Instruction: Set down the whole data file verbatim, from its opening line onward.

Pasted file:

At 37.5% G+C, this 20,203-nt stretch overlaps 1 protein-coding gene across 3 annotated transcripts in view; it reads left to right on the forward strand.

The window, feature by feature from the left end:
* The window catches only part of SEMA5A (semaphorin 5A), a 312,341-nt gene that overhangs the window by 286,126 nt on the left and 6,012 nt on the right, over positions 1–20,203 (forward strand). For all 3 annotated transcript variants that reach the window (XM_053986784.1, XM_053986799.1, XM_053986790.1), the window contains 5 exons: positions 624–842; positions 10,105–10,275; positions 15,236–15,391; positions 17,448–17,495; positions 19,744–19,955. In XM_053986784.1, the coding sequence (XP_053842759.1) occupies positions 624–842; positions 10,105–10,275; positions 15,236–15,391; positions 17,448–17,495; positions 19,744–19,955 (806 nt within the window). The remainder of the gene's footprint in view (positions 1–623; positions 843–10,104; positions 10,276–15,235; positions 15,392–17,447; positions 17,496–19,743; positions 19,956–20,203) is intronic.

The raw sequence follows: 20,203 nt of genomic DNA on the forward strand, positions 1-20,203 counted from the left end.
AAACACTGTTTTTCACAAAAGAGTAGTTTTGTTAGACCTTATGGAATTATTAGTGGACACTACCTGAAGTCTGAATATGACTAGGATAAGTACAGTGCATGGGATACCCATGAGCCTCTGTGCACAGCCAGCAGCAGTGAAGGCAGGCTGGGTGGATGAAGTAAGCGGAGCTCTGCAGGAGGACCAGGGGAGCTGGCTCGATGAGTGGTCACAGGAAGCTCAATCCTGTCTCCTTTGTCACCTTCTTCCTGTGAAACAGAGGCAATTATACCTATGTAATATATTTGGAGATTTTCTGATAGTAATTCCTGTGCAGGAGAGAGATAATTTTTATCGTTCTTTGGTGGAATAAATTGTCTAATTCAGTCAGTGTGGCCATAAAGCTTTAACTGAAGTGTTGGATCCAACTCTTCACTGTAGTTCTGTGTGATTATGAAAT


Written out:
At 37.5% G+C, this 20,203-nt stretch overlaps 1 protein-coding gene across 3 annotated transcripts in view; it reads left to right on the forward strand.

The window, feature by feature from the left end:
* The window catches only part of SEMA5A (semaphorin 5A), a 312,341-nt gene that overhangs the window by 286,126 nt on the left and 6,012 nt on the right, over positions 1–20,203 (forward strand). For all 3 annotated transcript variants that reach the window (XM_053986784.1, XM_053986799.1, XM_053986790.1), the window contains 5 exons: positions 624–842; positions 10,105–10,275; positions 15,236–15,391; positions 17,448–17,495; positions 19,744–19,955. In XM_053986784.1, the coding sequence (XP_053842759.1) occupies positions 624–842; positions 10,105–10,275; positions 15,236–15,391; positions 17,448–17,495; positions 19,744–19,955 (806 nt within the window). The remainder of the gene's footprint in view (positions 1–623; positions 843–10,104; positions 10,276–15,235; positions 15,392–17,447; positions 17,496–19,743; positions 19,956–20,203) is intronic.

The raw sequence follows: 20,203 nt of genomic DNA on the forward strand, positions 1-20,203 counted from the left end.
AAACACTGTTTTTCACAAAAGAGTAGTTTTGTTAGACCTTATGGAATTATTAGTGGACACTACCTGAAGTCTGAATATGACTAGGATAAGTACAGTGCATGGGATACCCATGAGCCTCTGTGCACAGCCAGCAGCAGTGAAGGCAGGCTGGGTGGATGAAGTAAGCGGAGCTCTGCAGGAGGACCAGGGGAGCTGGCTCGATGAGTGGTCACAGGAAGCTCAATCCTGTCTCCTTTGTCACCTTCTTCCTGTGAAACAGAGGCAATTATACCTATGTAATATATTTGGAGATTTTCTGATAGTAATTCCTGTGCAGGAGAGAGATAATTTTTATCGTTCTTTGGTGGAATAAATTGTCTAATTCAGTCAGTGTGGCCATAAAGCTTTAACTGAAGTGTTGGATCCAACTCTTCACTGTAGTTCTGTGTGATTATGAAAT